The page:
Also called sulphonylureas, diabetic sulphonamides (SU) are oral treatments used in the management of type 2 diabetes. These anti-diabetic agents belong to the insulin secretagogue family.
How do they work?
After insulin, the diabetic sulphonamides are the longest standing medicines used in treating diabetes. They stimulate insulin secretion in the beta cells of the pancreas. They are categorised as secretagogues and therefore act directly by increasing the amount of circulating insulin in the blood.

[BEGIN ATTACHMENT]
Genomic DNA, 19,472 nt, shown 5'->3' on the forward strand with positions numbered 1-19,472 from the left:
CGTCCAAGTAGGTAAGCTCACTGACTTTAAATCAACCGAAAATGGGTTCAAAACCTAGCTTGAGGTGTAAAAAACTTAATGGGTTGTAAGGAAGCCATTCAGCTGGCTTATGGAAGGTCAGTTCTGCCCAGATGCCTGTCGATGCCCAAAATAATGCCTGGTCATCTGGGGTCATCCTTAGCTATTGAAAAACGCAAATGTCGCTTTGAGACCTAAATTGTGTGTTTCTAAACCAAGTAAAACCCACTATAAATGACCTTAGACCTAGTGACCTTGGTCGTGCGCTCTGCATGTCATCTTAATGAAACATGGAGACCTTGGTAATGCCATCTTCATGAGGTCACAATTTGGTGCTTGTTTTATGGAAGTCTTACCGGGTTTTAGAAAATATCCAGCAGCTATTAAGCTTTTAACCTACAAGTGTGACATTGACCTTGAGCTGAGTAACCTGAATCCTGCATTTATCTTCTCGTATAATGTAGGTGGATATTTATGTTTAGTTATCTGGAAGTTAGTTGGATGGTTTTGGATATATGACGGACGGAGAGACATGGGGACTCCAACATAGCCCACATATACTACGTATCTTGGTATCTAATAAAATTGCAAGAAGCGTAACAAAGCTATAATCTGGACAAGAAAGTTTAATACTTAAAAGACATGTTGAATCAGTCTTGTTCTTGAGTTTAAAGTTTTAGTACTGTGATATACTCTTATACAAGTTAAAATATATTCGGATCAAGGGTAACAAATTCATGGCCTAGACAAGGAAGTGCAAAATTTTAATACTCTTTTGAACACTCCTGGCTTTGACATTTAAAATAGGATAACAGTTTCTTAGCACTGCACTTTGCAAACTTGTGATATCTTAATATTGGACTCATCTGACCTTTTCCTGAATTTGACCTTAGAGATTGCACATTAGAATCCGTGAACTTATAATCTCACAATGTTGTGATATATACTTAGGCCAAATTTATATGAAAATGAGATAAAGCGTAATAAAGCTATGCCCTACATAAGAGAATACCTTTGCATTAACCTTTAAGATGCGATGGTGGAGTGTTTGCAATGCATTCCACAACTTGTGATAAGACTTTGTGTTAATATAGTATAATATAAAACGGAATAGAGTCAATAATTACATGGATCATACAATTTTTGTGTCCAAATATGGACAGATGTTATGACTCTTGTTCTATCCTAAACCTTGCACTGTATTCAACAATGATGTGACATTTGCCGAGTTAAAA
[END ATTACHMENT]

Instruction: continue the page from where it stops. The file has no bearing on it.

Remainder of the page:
Does they have any contraindications or precautions?
While they may cause hypoglycaemia, diabetic sulphonamides can also promote weight gain of 2 to 5 kilos. They are also contraindicated in renal impairment, liver impairment and in pregnancy.
Source: Merck Manual – 4th edition
The diabetic sulphonamides are the longest standing medicines used to treat diabetes. © phovoir
Diabetic sulphonamides - 1 Photo